Glutamate (umami substance) is a major constituent of food proteins (vegetables and meat). In addition,free glutamate is present naturally in most foods, such as meat, poultry, seafood and vegetables. Tomatoes are especially rich in glutamate, and this is one of the reasons that tomatoes are widely used throughout the world to impart the taste of umami in a wide variety of dishes.
Natural Sources of Umami
in natural foods
Cheese and Milk (mg/100g)
Meat, Poultry and Seafood (mg/100g)
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in our body
Almost 70%of our body consists of water, almost 20% consists of protein, and almost 2% of body weight is glutamate, which is found in muscles, in the brain, in the kidneys, in the liver and in other organs and tissues. The average person consumes between 10 and 20 grams of bound glutamate and one gram of free glutamate in the food which we eat everyday. In addition, the human body synthesizes about 50 grams of free glutamate daily.
contents in breast milk
Of the 20 free amino acids in human breast milk, glutamate is the most abundant; it accounts for more than 50% of the total free amino acid content. Its presence may influence the taste acceptability to nursing infants. In particular, the glutamate content of human breast milk is almost ten times higher than that in cow milk.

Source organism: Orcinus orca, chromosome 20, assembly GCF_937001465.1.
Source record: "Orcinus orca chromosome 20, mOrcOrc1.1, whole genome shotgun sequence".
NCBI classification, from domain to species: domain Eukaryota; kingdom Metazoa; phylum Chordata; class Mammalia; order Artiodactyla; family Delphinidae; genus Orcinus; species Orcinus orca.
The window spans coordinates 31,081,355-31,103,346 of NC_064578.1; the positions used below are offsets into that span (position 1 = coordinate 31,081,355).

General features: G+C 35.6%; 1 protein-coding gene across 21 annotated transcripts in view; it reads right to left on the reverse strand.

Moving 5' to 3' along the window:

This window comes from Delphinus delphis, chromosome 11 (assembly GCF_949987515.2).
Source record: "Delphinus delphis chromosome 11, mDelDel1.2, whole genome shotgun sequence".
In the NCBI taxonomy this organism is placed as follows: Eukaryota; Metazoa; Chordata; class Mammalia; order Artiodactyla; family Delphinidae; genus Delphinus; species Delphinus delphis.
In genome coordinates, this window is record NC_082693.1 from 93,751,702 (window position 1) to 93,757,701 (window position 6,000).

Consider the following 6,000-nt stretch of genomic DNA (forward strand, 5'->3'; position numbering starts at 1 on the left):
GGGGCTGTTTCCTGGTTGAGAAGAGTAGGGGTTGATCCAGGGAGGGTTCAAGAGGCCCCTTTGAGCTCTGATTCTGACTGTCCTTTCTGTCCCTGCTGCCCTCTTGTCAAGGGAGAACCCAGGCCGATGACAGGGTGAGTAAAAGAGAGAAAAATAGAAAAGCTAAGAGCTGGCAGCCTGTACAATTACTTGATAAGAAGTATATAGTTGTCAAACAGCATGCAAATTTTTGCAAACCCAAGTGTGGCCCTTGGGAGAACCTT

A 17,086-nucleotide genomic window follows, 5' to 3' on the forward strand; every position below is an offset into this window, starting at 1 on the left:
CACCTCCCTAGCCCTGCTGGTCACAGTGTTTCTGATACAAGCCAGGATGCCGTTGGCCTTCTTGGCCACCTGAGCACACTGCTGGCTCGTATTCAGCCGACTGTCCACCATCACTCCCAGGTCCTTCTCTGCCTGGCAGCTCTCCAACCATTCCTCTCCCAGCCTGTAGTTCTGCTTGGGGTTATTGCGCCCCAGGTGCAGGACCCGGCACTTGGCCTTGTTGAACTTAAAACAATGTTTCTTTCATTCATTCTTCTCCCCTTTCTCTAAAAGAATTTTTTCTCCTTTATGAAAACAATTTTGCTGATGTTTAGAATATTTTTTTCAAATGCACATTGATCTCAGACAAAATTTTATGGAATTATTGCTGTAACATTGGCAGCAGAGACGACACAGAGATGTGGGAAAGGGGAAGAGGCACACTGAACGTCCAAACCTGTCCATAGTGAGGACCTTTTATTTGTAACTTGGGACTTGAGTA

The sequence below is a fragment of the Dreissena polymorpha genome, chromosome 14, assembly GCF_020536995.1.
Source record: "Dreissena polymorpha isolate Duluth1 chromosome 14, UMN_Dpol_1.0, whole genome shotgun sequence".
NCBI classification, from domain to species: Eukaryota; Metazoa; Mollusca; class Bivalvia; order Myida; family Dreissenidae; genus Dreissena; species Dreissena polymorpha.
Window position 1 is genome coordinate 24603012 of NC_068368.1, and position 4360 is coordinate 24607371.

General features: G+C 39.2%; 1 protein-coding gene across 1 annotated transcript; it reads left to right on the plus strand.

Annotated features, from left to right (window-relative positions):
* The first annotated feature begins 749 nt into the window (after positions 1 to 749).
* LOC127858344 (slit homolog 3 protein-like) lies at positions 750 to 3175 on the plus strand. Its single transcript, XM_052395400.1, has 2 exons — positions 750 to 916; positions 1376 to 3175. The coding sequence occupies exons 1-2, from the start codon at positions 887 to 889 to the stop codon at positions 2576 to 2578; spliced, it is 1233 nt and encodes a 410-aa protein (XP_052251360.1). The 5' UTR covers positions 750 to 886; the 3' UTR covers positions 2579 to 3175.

Free amino acids in human breast milk
Glutamate in breast milk
do babies like?
The four images below show the reactions of babies after tasting umami, sweet, sour and bitter. As you can see, they display a happy expression after tasting something sweet, while they screw up their faces after consuming sour and bitter tasting foods. After consumingumami, meanwhile, in the form of vegetable soup with monosodium glutamate added, they display a calm face similar to that when having consumed something sweet. Thus, babies too can recognize different tastes, including umami. The taste and aroma of breast milk is influenced by the taste and aroma of food consumed by the mother. Through its mother’s milk, the baby can experience a wider world of taste.